Noise 'leads to patient infections'
Patients treated in noisy operating theatres are more likely to suffer infections and need longer hospital stays, research has suggested.
A small study of 35 operations found patients were more likely to suffer surgical site infections (SSIs) when the environment was noisy.
Researchers analysed sound levels in decibels every second during a series of planned abdominal operations.
A questionnaire was also used to work out the behaviour of the surgical team during the operation, and the SSI rate within 30 days of the procedure was calculated.
Overall, six patients (17%) suffered an SSI. When the duration of the operation and other factors were taken into account, the study found a link between higher noise levels and SSIs.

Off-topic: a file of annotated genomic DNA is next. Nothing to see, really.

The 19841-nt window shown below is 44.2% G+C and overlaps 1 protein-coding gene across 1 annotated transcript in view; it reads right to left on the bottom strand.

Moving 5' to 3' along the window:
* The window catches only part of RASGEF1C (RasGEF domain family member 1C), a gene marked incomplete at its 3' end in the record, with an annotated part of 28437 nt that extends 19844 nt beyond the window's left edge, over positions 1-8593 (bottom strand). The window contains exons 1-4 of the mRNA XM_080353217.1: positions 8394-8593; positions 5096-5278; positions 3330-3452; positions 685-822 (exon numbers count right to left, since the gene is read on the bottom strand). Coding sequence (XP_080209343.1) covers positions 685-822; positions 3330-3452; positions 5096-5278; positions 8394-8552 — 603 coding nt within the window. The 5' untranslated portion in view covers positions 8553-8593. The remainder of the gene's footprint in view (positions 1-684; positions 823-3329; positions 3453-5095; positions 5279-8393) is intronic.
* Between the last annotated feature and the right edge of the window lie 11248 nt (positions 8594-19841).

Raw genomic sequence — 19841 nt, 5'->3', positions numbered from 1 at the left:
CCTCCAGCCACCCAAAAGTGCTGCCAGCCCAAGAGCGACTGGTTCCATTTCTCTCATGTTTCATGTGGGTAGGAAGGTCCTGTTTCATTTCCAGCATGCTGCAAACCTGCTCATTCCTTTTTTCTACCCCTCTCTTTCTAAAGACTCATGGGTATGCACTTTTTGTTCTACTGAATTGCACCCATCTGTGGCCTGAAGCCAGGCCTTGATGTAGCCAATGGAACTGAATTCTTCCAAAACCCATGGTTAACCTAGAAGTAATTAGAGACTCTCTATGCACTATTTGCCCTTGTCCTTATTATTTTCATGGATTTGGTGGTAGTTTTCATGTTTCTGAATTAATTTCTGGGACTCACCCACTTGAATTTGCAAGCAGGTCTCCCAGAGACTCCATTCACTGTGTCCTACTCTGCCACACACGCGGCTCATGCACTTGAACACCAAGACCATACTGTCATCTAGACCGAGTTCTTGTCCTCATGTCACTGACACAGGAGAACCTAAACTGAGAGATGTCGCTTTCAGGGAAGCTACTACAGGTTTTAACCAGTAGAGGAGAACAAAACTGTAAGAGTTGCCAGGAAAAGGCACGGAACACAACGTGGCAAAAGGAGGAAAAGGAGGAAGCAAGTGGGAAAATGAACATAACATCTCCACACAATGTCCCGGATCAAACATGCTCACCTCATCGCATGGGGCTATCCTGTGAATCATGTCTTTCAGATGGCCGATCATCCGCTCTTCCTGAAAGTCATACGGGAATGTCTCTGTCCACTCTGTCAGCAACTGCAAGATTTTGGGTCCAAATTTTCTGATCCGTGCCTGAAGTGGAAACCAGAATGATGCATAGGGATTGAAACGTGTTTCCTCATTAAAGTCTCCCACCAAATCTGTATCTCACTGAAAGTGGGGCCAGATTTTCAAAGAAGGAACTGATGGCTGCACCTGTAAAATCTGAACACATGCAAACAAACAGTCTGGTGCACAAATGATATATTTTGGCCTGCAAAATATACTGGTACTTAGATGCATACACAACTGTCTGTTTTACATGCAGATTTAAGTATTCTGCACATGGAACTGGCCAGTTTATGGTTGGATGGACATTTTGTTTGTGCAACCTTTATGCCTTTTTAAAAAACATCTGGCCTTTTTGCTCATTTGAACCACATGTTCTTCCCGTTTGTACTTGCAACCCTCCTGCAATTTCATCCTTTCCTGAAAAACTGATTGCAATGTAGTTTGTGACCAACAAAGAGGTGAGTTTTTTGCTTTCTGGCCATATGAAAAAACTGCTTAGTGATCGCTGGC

Teams who talked about topics other than the surgery were linked with a significantly higher sound level in the operating theatre.
The authors concluded: "Intra-operative noise volume was associated with SSI. This may be due to a lack of concentration, or a stressful environment, and may therefore represent a ...parameter by which to assess the behaviour of a surgical team."
Dr Guido Beldi, staff surgeon and research group leader from Bern University Hospital in Switzerland, said: "SSIs lead to patients spending up to 13 days longer in hospital, making their stay cost up to three times as much.
"Having found a significant association between SSIs within 30 days of surgery and increased sound levels in the operating theatre, we can only conclude that noise is associated with a stressful environment or lack of concentration and this impacts on the surgical outcome."
The study was published in the British Journal of Surgery.